Digital infiltration by Russian hackers and cyber (counter) espionage by the AIVD, DDos attacks on banks and the tax authorities, continuing discussions about the introduction of ‘de sleepwet’. Just a sample of headlines and messages in the social media from recent days. The rapidly progressing digitisation of society evidently requires qualified experts to be able to deal with the related threats, opportunities dilemmas and risks. On 8 February, a second cohort of Master of Science (MSc) students in Cyber Security - an initiative by the Cyber Security Academy - graduated. The ceremony took place at the HSD Campus.
Professionals (computer scientists, lawyers, policy makers) from a variety of public and private organisations celebrate their successful completion of the innovative and multidisciplinary master programme, with a seminar and a ceremony of celebration.
Inspirational learning environment
With a visionary foresight Leiden University, Delft University of Technology and The Hague University of Applied Sciences combined their knowledge and expertise in education for professionals in the field in the Cyber Security Academy (CSA) in The Hague several years ago. By sharing their experience and knowledge with experts and lecturers from the professional field (such as KPN, Deloitte, NCTV/NCSC, Fox-IT, Rabobank and others), an inspirational learning environment has been created. The CSA is an initiative of the municipality of The Hague.
“The programme integrated our daily, practical security issues with academic theory and provided a platform to discuss these issues with fellow students in a trusted and open environment.”
Esther van Luit, Cyber Risk Services Junior Manager @ Deloitte UK & Deloitte Netherlands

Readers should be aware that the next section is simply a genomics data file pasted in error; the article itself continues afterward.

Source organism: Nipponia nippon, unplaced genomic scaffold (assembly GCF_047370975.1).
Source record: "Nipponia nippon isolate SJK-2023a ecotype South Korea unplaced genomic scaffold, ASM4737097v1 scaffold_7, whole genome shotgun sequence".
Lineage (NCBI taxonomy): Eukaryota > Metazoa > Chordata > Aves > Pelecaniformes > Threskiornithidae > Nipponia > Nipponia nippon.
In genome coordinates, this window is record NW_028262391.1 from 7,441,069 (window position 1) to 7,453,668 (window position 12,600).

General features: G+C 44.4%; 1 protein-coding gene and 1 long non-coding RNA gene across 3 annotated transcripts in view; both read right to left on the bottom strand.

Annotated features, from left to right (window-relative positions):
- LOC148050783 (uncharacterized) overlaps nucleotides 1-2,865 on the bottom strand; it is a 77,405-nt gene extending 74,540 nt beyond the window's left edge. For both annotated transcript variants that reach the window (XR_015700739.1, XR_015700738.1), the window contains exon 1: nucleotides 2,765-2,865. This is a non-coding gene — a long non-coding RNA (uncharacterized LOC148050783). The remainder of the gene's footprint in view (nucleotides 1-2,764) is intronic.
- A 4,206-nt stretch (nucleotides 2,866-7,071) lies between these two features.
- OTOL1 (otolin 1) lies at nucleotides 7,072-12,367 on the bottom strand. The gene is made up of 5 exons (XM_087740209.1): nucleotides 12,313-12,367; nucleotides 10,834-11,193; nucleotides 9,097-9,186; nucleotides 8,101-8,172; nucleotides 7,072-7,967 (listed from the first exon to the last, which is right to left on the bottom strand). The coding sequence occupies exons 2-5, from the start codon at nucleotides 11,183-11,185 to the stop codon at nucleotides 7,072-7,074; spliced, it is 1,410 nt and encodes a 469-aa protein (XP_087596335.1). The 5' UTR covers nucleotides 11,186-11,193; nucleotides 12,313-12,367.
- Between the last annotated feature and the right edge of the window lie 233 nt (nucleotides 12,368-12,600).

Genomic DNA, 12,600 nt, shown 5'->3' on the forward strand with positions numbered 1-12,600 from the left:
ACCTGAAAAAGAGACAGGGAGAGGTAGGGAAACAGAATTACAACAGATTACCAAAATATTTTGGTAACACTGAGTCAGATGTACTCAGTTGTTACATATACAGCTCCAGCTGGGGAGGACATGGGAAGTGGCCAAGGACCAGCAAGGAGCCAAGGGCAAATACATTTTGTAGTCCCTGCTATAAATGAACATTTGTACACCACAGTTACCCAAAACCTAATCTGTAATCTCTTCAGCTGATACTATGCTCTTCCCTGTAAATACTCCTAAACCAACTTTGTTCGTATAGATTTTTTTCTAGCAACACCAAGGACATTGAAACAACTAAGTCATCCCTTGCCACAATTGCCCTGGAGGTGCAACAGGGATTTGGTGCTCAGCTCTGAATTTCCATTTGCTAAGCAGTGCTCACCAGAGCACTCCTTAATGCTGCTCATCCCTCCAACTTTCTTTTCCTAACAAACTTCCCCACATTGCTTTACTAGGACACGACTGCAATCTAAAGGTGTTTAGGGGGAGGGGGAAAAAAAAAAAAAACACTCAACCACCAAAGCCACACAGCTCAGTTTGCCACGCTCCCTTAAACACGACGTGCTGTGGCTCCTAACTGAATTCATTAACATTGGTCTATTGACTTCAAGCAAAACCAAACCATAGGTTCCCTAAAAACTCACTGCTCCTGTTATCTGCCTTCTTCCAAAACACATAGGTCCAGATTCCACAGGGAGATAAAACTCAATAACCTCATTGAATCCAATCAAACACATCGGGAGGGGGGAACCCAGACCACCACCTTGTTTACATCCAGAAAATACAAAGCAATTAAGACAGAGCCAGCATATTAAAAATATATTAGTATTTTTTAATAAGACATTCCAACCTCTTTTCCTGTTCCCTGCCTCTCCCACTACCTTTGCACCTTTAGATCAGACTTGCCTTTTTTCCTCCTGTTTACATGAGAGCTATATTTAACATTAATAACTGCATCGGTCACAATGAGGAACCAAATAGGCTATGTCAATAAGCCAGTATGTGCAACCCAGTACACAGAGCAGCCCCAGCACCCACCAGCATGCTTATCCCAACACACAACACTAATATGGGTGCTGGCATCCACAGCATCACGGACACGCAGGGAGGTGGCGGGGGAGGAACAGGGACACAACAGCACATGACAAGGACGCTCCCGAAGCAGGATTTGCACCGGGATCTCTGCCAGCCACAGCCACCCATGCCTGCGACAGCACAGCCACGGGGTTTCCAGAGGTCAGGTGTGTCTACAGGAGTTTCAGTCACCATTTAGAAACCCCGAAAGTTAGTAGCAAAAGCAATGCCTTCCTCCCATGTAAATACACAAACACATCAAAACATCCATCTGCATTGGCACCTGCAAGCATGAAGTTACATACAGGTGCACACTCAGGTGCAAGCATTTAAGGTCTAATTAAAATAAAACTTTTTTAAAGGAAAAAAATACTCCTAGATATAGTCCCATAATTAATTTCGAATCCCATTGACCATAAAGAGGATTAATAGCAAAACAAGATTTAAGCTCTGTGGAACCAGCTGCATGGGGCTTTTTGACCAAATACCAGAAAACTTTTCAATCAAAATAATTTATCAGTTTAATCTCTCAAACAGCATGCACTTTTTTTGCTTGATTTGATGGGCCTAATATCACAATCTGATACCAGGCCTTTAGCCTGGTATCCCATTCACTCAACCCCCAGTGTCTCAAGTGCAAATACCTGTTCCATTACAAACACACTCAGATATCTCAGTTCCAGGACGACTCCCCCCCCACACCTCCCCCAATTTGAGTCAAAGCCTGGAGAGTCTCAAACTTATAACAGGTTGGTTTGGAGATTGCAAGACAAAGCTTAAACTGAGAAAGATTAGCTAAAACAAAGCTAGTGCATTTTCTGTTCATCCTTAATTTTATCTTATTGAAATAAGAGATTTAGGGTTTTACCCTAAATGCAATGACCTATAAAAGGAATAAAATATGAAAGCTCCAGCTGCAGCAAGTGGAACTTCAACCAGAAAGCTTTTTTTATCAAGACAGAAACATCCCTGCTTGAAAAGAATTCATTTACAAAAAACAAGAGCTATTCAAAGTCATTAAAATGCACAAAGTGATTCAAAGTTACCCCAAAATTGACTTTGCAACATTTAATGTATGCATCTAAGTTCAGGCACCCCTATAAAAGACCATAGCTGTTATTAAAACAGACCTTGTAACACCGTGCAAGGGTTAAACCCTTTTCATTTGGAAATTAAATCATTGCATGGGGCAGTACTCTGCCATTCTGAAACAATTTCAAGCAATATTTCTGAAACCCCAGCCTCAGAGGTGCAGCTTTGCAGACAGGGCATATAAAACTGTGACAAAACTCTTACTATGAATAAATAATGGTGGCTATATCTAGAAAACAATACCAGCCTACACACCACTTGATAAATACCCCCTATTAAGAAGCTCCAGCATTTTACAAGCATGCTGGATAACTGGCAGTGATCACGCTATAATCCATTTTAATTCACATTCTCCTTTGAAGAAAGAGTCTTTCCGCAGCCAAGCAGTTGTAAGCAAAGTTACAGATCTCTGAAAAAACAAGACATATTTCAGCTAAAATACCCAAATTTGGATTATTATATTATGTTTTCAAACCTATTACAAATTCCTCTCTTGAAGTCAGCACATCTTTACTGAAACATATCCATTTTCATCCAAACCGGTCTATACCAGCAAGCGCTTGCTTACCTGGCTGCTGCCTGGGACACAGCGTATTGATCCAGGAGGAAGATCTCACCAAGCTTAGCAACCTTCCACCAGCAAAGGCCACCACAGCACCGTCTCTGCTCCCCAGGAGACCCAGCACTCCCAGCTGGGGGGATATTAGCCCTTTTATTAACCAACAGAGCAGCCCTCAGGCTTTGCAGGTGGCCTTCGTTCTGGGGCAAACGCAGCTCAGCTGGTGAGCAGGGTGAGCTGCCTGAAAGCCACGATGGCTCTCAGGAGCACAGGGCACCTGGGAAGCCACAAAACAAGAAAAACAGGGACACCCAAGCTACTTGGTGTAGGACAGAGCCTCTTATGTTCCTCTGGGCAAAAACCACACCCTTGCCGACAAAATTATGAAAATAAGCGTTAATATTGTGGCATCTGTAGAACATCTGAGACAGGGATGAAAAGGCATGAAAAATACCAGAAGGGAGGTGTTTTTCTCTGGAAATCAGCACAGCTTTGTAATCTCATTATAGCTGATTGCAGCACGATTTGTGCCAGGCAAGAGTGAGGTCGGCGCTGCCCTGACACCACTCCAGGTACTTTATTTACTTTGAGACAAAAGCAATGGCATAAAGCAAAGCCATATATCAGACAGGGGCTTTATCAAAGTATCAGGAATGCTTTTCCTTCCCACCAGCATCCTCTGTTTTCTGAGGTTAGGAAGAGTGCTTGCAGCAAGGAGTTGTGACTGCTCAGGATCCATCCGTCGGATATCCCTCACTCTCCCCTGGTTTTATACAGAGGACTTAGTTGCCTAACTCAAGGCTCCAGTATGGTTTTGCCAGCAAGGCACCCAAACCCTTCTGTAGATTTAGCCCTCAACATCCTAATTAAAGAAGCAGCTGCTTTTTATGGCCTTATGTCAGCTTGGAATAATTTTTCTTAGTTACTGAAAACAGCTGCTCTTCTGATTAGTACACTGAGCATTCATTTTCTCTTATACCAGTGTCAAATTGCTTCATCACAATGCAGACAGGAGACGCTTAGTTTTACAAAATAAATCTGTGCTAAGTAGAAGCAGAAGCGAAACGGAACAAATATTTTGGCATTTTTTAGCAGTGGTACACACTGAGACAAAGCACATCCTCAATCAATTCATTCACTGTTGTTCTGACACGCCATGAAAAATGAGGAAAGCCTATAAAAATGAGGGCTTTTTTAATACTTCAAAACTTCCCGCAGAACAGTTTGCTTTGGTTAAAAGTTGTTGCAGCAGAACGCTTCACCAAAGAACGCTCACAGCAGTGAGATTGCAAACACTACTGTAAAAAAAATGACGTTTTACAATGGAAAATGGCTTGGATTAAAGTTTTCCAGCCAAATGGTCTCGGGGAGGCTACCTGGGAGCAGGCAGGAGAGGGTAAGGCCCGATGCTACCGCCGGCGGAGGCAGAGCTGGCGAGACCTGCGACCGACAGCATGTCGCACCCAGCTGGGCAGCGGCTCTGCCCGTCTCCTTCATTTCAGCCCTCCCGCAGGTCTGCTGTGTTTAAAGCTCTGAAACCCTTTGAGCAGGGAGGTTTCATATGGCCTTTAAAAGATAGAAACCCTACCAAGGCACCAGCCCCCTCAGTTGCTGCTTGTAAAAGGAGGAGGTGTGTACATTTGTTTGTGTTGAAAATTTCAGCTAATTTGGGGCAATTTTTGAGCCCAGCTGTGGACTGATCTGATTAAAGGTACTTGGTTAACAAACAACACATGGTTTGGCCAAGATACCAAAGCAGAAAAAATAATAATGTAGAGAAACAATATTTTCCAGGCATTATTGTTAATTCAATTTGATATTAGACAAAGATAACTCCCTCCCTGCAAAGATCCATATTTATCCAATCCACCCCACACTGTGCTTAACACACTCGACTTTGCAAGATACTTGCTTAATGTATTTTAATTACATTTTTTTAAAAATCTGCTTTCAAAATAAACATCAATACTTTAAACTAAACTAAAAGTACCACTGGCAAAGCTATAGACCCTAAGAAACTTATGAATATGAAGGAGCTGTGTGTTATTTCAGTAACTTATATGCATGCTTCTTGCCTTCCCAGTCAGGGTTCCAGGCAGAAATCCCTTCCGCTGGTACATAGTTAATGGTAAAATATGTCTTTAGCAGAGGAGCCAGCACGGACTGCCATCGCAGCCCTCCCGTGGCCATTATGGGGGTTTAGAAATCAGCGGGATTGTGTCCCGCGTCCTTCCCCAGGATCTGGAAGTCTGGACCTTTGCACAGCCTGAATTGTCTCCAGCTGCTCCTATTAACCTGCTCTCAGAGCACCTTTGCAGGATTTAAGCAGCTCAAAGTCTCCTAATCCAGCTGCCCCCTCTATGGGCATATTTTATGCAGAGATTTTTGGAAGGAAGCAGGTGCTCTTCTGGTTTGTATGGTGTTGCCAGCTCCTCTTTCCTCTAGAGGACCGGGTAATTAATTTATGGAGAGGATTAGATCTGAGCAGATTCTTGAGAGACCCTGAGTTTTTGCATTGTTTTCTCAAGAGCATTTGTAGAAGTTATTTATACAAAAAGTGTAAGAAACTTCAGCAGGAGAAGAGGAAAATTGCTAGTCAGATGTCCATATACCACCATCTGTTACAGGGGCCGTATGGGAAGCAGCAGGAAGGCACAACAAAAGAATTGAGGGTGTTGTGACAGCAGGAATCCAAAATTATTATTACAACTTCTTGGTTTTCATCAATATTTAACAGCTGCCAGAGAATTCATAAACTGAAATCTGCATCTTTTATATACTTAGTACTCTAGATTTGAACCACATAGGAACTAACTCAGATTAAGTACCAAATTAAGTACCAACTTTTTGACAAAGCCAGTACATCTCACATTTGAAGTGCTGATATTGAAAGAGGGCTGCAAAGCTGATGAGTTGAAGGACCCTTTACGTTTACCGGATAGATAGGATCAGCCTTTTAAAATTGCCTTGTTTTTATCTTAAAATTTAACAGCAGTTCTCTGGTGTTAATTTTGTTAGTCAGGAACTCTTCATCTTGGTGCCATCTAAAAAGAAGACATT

The integral approach in this master’s programme teaches the participants to interconnect technical, legal, and social scientific aspects of cyber security, in order to enable them to contribute to effective and sustainable strategies for digital defensibility and security of society as a whole, including organisations and citizens.
Innovative insights and solutions
During the seminar in the morning, on the basis of a number of recently completed master theses, innovative insights and solutions for cyber security challenges were shared with fellow students, teachers and cyber experts. How could a Unified Kill Chain contribute to the fight against cyber attacks? What is the potential of artificial intelligence for entering into and resolving existing and emerging cyber security challenges? How can we broaden our perspective on cyber security risk management and what does the arrival of quantum computers mean for the sustainability of encryption techniques used worldwide in financial transactions, for example, and how can we prepare for these changes?
These cyber security challenges are a selection from a wide range of cyber security issues that have been studied in the last six months of the MSc programme Cyber Security. These concern cyber security research that results in a final thesis, almost without exception related to a socially relevant subject and often making use of a new scientific approach. For example, analysing the increasingly sophisticated cyber attacks can be simplified by applying the new concept of the Unified Kill Chain. By contrasting the potencies of artificial intelligence on the one hand and the necessary competences of all types of cyber security specialists on the other, it was possible to analyse which tasks can be taken over in the short term and which in the longer term by smart AI applications. A different study resulted in an innovative model for integrated cyber risk management in increasingly complex cyber-physical systems as they are being used in critical infrastructures and industries.
For more information on the ceremony and the master programme click here.
The Executive Master’s Programme Cyber Security is a prime example of how the qualitative discrepancy on the Cyber Security labour market, as identified in the Human Capital Actieagenda Cyber Security, can be tackled.